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Campus Safety

Campus Safety and Surveillance Technology

By Carlos Hazbun | Campus Safety | No Comments

Increase Campus Safety with Surveillance Technology

If you’re in charge of managing security on a college campus, then you’re in charge of managing the safety and well-being of every person on the campus property. Campus crime is a major issue, and statistics show that in2015 alone there were over 35,000 campus crimes reported nationwide. Employees, students, and visitors all come and go from a campus without giving much consideration to security or safety concerns. They simply expect that they can go about their day-to-day business without being interrupted or inconvenienced by security problems. This carefree attitude can be safely maintained, but only through careful implementation of the right sort of technology to keep a watchful eye over the property in question.

Increasing campus safety is easy with modern surveillance technology. Here are some strategies that are proven to work:

Electronic Detection

The primary security goal of a campus property should be to prevent crime, harassment, theft, or property damage from ever occurring in the first place. The best way to achieve this important goal is through the use of electronic detection systems.

Modern electronic detection systems include the most state-of-the-art surveillance technology. Here are some examples:

HD Cameras, IP Networked Cameras: 

Visual surveillance allows security personnel to monitor large portions of campus property, all from one central monitoring area. A sturdy network of quality video cameras can allow for many security goals to be accomplished, including preventative monitoring, recording criminal activity for review, and confirming possible threats. Additionally, just the visual presence of a security camera will deter many would-be criminals from acting in the first place. Areas that were once unsafe, remote, or in “blind spots” are now carefully monitored. In this way, a properly installed network of video cameras is perhaps the most critical step in securing a large campus property.

Motion Detection:

In areas where full visual surveillance may not be necessary, motion detection sensors represent a reliable alternative. Consider the inside of buildings or classrooms after hours. While hallways and common areas may be monitored by video surveillance, it may be more practical to monitor small areas such as supply closets and individual classrooms with motion detection sensors. This allows for alerts to be made to monitoring stations while avoiding the high cost of installing networked IP cameras in every room.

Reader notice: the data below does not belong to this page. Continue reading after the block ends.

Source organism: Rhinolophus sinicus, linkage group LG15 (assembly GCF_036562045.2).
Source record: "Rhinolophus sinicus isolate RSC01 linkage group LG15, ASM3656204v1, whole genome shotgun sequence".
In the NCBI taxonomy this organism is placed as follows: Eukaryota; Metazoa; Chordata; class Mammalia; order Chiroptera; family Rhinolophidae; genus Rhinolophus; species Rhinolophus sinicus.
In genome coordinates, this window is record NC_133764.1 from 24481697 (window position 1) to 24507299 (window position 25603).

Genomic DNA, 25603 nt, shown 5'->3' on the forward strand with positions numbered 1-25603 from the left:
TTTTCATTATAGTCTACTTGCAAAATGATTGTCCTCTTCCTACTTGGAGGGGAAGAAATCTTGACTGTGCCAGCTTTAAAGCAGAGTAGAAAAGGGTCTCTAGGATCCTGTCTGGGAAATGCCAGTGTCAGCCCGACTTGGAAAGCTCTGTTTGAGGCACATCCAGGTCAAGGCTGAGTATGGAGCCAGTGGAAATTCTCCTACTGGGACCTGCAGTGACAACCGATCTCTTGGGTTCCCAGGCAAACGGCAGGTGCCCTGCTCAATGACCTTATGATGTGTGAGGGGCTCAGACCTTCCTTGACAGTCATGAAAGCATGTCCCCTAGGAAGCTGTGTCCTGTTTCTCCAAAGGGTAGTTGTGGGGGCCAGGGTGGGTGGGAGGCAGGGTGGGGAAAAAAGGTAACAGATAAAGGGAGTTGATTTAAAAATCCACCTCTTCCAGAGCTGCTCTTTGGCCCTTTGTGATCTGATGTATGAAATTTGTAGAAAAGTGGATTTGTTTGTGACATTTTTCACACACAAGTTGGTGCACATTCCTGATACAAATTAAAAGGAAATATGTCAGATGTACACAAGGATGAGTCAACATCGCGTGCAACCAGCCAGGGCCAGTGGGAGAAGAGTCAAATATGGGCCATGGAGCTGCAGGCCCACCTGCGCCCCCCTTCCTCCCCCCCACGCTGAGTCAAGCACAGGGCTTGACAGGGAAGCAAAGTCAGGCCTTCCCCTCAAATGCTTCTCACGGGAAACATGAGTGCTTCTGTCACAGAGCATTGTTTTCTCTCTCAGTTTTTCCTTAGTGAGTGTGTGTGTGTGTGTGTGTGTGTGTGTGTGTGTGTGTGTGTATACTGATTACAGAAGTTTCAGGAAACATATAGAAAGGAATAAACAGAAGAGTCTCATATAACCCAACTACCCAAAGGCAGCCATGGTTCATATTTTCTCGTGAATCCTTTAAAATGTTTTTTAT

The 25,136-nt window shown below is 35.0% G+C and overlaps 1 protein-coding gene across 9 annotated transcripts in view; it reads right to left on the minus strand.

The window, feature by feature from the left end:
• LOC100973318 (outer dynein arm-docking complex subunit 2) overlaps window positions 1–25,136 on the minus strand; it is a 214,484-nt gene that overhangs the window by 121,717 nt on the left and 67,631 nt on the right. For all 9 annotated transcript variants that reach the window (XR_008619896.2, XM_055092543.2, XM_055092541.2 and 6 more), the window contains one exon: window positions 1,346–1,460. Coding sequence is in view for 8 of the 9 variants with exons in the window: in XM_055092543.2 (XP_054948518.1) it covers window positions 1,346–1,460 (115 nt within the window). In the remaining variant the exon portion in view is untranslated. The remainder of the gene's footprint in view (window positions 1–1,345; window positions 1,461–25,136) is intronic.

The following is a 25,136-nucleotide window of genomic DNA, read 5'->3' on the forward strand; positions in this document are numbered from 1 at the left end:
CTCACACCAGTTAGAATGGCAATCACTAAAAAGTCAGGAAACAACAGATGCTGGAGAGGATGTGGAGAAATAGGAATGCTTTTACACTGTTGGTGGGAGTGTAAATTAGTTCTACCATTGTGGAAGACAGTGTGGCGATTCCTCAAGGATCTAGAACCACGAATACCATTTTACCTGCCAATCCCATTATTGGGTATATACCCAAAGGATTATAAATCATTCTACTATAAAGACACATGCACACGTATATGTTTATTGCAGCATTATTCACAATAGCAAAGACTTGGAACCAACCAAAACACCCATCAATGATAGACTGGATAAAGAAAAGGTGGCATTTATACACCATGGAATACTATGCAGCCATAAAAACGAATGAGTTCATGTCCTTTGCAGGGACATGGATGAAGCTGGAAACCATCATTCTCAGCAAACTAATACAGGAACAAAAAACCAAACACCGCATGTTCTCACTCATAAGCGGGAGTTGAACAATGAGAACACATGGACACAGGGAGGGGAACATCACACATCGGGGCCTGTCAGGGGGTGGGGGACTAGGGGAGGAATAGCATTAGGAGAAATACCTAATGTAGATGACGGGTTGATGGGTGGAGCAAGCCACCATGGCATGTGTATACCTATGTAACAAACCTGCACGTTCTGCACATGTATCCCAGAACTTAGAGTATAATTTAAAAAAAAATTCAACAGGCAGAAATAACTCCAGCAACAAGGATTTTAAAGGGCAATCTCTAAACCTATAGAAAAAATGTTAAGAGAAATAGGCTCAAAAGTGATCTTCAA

Video Analytics:

Video analytics allow for the careful analysis of security video feeds before human eyes ever even need to be involved. A properly calibrated analytic system can be used to cater video detection to very specific needs. Perhaps you need to know if movement occurs only in a certain area of a camera’s view. Maybe you need to know if vehicles stop at a certain point on campus, or if a crowd is gathering at a certain location. Video analytics can be used to assess these sorts of situations automatically, and to provide the proper alert when needed.

Remote Monitoring and Virtual Security Officers

No electronic surveillance technology would be effective without someone to monitor for alerts, confirm security issues, and otherwise control the detection system.

Remote Monitoring means that a trained security officer (or team of officers) will be on standby to monitor your surveillance system 24 hours a day, 7 days a week. This creates the constant ability to respond to alerts, confirm their nature, and dispatch the proper response. A monitored detection service will offer better security results, with prioritized response from emergency responders.

Virtual Security Officers take the monitoring process one step farther, tasking a dedicated virtual security officer with monitoring the operation of an electronic detection system. A dedicated virtual security officer can do much more than just respond to, analyze, and dispatch response teams to possible security issues. A virtual security officer can act as an almost physical presence by communicating with persons on campus ground via two-way radio communication, monitoring them with video camera links, and moving them through physical locations through remote access control management. Imagine a visitor to your campus being able to access a secure area as if he or she had an escort at their side the entire time.

Alarms and Lighting

A final element of securing a campus with surveillance technology is alarms and lighting. Lighting can be a proactive security solution, creating safe spaces where crime is less likely to happen. But lighting is also a critical variable in setting up an effective surveillance system. Video cameras can’t function properly without adequate lighting, and remote monitoring officers can’t confirm threats without being able to see them.

Lighting can also be combined with audio alarm systems to provide an instant deterrent to campus crime. Audible alarms matched with visible strobe lights, for instance, can be activated by remote monitoring services or virtual security officers. This allows for an immediate response to potential threats. Sometimes a loud siren and a flashing light is all it will take to deter a criminal.